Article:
You have to. At SPIN, I give my 100%, artistic, how I want to play. At STEREO, I'm a little contrived, because... it's not after-hours. You play a lot more vocal stuff... it's still the same... it's just like a recipe for soup... you still have the same vegetables... you may add a little bit more of this spice or that spice. That's kind of like the way I see it.

John:

I wanted to ask you about the "Dive in the Pool", Barry Harris mix. What was your involvement in that mix?

Paulo:

Barry and I are friends, and I actually started training Barry. I was introduced to him about a year and a half ago, and he works with Chris Cox, and they have Thunderpuss, and they've just...

John:

They're doing okay (understatement)!

Paulo:

Every song they have goes into the top 10, literally. Each of them do separate projects once in a while... Chris Cox works with DJ Irene, and Barry wanted to do a song called "Dive in the Pool", which had an enormous success - it was Billboard's #2 Dance record last year after Madonna's "Music". He asked me if I would like to do a mix of it, and I said "Sure, I'll give it a try!" because I was starting into Production in my home studio. I wanted to give my version more of a harder, Tribal feel to it, so I produced a version, and gave it to Barry. Barry presented it to Nervous Records, and they released it as a second... it's out on a CD Single. It's also on a compilation, New York Anthems, although it's not written that it's my mix on it. I was a little disappointed about that. All of the tracks had Junior Vasquez, Thunderpuss, original, or whoever did it, and then on the CD it doesn't give me credit.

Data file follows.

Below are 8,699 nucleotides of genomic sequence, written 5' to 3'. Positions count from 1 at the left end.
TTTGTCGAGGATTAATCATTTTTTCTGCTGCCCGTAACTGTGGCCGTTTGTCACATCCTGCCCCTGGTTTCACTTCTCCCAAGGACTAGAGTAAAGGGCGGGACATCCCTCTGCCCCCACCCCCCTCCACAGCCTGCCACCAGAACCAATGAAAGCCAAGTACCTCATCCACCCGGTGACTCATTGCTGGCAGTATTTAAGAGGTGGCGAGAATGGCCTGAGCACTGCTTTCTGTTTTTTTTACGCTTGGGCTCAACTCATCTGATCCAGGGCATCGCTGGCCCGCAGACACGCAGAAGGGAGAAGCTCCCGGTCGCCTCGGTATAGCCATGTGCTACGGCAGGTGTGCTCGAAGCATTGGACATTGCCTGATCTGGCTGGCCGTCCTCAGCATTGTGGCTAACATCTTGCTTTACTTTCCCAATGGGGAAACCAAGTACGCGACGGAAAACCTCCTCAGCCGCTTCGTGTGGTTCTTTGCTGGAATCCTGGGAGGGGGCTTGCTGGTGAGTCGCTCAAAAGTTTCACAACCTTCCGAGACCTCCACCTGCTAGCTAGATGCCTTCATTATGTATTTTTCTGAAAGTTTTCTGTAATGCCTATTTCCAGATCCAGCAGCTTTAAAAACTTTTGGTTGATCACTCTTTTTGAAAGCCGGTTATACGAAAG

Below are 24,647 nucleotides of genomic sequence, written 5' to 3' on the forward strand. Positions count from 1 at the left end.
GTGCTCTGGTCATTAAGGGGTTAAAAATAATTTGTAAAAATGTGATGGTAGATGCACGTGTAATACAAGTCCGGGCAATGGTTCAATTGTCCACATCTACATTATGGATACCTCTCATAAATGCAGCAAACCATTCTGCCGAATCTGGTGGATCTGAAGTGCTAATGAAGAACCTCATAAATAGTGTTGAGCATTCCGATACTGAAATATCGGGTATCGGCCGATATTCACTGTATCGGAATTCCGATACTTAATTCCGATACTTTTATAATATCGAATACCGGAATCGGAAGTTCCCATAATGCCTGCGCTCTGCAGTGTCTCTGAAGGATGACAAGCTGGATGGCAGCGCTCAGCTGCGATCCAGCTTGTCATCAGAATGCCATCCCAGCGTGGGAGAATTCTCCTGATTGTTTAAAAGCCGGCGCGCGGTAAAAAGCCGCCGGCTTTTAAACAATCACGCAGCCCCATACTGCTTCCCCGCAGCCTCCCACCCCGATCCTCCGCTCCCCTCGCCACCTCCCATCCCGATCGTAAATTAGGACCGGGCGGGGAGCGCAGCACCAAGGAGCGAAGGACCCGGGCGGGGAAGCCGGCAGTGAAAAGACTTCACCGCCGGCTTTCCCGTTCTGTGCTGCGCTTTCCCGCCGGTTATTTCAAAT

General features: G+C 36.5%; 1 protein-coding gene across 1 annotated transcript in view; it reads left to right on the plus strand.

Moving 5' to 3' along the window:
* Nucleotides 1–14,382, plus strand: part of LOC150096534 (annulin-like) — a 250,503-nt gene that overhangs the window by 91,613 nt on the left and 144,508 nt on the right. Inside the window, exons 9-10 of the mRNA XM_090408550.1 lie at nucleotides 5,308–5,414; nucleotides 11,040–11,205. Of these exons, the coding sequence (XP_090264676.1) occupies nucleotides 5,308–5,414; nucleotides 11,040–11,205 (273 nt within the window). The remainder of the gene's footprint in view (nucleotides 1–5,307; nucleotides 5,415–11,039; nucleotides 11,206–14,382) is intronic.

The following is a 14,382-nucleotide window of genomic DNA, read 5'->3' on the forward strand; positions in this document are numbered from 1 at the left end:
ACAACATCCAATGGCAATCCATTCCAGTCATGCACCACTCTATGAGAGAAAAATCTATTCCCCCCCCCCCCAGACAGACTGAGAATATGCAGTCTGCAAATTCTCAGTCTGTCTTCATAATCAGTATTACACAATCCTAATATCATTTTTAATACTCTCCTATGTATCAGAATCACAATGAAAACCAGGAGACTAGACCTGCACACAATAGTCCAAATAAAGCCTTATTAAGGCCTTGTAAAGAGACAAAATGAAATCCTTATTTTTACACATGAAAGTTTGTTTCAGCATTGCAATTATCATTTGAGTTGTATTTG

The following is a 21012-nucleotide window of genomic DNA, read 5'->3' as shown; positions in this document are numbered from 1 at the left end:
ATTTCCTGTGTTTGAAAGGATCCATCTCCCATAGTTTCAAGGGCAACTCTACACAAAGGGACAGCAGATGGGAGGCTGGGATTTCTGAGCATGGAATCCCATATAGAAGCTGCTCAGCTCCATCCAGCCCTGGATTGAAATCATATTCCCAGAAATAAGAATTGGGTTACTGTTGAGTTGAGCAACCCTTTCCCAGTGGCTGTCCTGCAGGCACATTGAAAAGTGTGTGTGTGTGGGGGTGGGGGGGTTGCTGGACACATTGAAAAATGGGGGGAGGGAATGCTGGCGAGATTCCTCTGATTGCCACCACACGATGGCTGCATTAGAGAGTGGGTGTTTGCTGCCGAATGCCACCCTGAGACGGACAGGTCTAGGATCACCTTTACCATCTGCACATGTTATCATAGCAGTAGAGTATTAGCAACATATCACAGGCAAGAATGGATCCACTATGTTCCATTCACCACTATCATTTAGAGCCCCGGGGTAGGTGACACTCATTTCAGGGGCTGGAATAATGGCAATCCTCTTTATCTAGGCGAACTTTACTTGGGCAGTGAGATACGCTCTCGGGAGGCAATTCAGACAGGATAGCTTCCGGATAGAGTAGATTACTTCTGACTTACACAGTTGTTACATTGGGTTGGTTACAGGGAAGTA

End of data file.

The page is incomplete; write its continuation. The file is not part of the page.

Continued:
John:

You mentioned earlier that you have a home Studio. The new technologies today are affordable enough that DJs can mix in their homes. It used to be that a mixer would have an engineer in the studio to do the "techie" stuff - now the DJs are being forced into that role in addition to providing the artistic component. Do you find that you're having to wake up another side of your brain that really isn't second-nature to fill the "techie" role?